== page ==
GT Le Mans class victory for Chip Ganassi one for history books

DAYTONA BEACH, Fla. -- Chip Ganassi came into the media center Saturday a few hours prior to the Rolex 24 At Daytona.

It was a bit of a strange visit, considering he's used to arriving after the race is over.

But doing his requisite news conference in his role as grand marshal and giving the command to start engines, Ganassi kicked off a race that will be a memorable one for him. Chip Ganassi Racing notched the 200th victory in its history when Ryan Briscoe, Scott Dixon and Richard Westbrook teamed to win the GT Le Mans class in the 24-hour race that finished Sunday afternoon at Daytona International Speedway.

"There's a time and place to talk about that," Ganassi said. "We're the type of team that we just focus on trying to do the best we can today.

"That's how we approach every day. Today's win is about here at Daytona. It's about the Rolex. ... Those kind of [historical] things, we'll have plenty of time to talk about it."

The class victory -- considered a win in this form of racing -- was Ganassi's 56th sports car victory (and eighth in the Rolex 24). The organization has 103 IndyCar wins, 39 stock car wins and two rallycross wins.

"For me, it's the personnel," said Dixon, who has won 41 times for Ganassi across sports cars and IndyCars. "Everybody involved, they have just a great group of people that work very well together.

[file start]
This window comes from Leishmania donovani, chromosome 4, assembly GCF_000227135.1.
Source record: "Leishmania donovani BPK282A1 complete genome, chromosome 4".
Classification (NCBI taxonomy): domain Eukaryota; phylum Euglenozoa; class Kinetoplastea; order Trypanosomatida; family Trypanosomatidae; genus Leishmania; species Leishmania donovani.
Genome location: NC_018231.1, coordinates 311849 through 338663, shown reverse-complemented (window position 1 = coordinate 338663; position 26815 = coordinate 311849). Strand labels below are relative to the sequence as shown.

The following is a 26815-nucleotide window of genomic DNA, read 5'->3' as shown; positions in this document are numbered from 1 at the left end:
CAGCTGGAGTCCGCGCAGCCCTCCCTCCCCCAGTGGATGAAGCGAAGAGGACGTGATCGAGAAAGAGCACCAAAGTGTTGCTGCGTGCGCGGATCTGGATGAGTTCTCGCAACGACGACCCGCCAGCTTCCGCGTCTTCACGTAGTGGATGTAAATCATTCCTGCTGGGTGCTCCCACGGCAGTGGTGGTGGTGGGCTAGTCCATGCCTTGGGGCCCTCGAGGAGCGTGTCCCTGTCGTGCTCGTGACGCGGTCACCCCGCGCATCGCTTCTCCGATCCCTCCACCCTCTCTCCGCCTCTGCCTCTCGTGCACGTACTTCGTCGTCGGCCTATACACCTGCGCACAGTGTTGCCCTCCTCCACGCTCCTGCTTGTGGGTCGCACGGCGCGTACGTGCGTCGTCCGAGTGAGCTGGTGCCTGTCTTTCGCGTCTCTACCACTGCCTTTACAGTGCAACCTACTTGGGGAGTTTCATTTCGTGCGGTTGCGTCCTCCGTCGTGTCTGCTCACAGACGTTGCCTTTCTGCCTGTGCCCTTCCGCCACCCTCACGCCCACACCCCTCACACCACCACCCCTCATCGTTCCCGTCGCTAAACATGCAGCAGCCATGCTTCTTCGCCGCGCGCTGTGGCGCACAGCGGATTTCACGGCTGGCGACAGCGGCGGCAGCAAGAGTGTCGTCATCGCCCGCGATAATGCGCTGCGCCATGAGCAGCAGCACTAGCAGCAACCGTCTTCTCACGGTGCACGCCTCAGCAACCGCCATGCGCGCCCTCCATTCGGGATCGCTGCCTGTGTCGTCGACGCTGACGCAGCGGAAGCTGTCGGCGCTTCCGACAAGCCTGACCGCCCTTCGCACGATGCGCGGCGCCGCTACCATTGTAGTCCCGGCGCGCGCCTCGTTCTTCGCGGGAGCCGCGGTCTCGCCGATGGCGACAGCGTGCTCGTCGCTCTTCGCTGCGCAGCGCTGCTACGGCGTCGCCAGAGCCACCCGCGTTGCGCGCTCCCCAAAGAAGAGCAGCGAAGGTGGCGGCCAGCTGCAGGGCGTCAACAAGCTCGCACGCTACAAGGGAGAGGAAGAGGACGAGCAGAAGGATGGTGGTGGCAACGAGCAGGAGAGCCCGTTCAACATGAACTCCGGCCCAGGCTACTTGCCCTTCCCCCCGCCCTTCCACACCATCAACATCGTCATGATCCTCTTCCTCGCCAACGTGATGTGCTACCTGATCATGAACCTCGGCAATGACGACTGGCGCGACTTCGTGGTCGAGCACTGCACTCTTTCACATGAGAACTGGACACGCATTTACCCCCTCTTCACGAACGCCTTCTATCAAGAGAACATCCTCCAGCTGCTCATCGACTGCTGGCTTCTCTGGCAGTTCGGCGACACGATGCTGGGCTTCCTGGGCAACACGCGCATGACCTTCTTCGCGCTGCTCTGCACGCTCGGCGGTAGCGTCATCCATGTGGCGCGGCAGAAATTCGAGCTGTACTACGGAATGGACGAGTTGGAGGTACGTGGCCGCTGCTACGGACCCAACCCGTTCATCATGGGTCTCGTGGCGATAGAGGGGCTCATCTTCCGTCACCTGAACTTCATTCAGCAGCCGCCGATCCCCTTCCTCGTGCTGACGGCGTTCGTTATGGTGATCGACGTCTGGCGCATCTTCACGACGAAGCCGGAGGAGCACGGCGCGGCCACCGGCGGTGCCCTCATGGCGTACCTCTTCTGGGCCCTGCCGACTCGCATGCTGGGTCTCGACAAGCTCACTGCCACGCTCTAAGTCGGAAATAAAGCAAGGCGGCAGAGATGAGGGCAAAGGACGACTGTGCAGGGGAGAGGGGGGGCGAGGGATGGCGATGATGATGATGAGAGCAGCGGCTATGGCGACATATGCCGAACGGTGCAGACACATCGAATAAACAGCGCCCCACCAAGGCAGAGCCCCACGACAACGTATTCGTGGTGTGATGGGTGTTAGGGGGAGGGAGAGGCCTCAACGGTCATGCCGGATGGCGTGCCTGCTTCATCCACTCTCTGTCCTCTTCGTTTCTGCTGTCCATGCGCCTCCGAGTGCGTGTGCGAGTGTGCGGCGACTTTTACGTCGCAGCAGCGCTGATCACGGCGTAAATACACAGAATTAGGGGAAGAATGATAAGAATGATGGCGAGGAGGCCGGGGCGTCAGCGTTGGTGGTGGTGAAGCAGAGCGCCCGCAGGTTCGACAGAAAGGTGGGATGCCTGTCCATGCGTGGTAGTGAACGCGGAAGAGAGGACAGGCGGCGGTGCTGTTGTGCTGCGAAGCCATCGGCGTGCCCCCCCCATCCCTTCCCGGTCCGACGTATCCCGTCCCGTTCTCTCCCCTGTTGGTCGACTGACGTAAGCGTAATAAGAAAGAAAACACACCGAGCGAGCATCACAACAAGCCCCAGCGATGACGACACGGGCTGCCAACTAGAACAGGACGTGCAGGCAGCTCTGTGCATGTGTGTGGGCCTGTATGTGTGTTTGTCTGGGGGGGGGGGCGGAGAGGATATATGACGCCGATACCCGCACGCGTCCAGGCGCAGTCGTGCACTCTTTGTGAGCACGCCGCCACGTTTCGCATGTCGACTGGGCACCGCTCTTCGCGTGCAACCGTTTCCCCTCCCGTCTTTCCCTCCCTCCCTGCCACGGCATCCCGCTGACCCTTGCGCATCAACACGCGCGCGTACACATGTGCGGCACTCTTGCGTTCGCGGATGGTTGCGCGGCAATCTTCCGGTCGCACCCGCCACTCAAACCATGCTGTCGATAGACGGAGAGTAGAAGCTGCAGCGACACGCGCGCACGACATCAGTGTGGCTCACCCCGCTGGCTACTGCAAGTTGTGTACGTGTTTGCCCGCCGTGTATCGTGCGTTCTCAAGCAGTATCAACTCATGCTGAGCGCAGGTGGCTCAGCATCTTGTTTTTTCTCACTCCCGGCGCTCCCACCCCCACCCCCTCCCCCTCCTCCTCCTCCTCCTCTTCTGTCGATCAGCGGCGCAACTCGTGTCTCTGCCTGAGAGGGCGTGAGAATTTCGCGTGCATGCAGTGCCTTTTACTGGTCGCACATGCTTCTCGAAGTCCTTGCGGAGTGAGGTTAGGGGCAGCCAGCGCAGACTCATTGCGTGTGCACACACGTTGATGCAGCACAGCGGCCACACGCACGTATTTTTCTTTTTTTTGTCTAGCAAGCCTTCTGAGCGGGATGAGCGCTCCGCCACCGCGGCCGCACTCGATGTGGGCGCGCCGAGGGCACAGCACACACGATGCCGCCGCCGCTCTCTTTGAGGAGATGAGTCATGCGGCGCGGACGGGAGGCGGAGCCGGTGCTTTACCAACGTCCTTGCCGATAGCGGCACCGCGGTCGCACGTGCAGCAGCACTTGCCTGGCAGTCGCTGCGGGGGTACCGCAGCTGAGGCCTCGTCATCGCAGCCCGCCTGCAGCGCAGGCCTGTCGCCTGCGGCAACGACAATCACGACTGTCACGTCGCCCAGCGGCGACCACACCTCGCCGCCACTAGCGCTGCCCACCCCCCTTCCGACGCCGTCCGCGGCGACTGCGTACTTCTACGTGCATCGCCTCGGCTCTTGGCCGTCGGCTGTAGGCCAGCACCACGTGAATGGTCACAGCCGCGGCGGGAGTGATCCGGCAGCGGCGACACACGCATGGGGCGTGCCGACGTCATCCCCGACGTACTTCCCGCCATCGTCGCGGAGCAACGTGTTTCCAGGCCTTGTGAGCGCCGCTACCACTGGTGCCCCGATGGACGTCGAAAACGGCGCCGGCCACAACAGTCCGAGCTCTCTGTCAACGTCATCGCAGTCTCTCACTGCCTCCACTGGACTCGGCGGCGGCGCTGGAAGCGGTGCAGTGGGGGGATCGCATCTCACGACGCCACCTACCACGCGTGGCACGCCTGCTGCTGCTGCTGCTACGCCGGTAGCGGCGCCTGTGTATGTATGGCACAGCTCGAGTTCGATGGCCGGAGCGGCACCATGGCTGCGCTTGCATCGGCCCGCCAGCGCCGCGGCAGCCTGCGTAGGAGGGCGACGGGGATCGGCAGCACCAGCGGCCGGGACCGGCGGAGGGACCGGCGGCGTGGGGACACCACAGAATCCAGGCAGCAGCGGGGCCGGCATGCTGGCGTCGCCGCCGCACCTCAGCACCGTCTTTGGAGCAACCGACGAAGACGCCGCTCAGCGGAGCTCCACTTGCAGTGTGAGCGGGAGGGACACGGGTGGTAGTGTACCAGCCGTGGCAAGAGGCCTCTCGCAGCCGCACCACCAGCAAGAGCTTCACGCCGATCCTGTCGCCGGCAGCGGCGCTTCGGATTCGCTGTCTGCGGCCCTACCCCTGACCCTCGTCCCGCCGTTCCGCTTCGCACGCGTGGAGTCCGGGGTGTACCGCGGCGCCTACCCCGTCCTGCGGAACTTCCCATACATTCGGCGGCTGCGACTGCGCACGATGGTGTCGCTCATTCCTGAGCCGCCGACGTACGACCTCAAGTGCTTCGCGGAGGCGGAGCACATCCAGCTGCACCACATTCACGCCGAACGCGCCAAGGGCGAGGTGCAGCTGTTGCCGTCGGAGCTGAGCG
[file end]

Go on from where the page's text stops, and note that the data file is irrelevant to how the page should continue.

"Everybody just wants to win. That's the most simple thing: We come here each weekend to win. There's no thinking about finishing [the race] or finishing second."

Ganassi's two cars finished first and second and combined to lead 774 of the 783 laps in their class. Dixon finished 11 seconds ahead of teammate Joey Hand.

"It was one of the most nerve-racking races," Ganassi said. "When you come out of the blocks fast like that and ... after a certain amount of hours go around the clock a little bit, it's your race to lose.

"It's one thing not to win the races. It's another if you lose it. It was our race to lose, and those are the worst races from my point of view because everything is out of my control."

Scott Pruett, who retired after the Rolex 24, won 44 sports car races driving for Ganassi from 1998 to 2015 and is the all-time winningest driver in team history.

"I can't say enough about Chip and his organization," Pruett said. "We broke the record books together [with] all the wins and all the successes. ... What we achieved together, those records -- it's going to take a while to eclipse those."

Ganassi is the only owner to win the 24 Hours of Le Mans, Indianapolis 500, Daytona 500, Brickyard 400, Rolex 24 At Daytona and the 12 Hours of Sebring.

The team's first win came in IndyCar when Michael Andretti won in March 1994 at Australia. The 100th win also came in an IndyCar race with Dixon, who won the July 2008 IndyCar race at Nashville.

Ganassi's wins at Daytona include the 2010 Daytona 500 with Jamie McMurray and eight in the Rolex 24.

"Everybody thrives in the winning culture that this team has, and they've definitely proven it in many ways with Chip, obviously across many different disciplines in auto racing," Dixon said.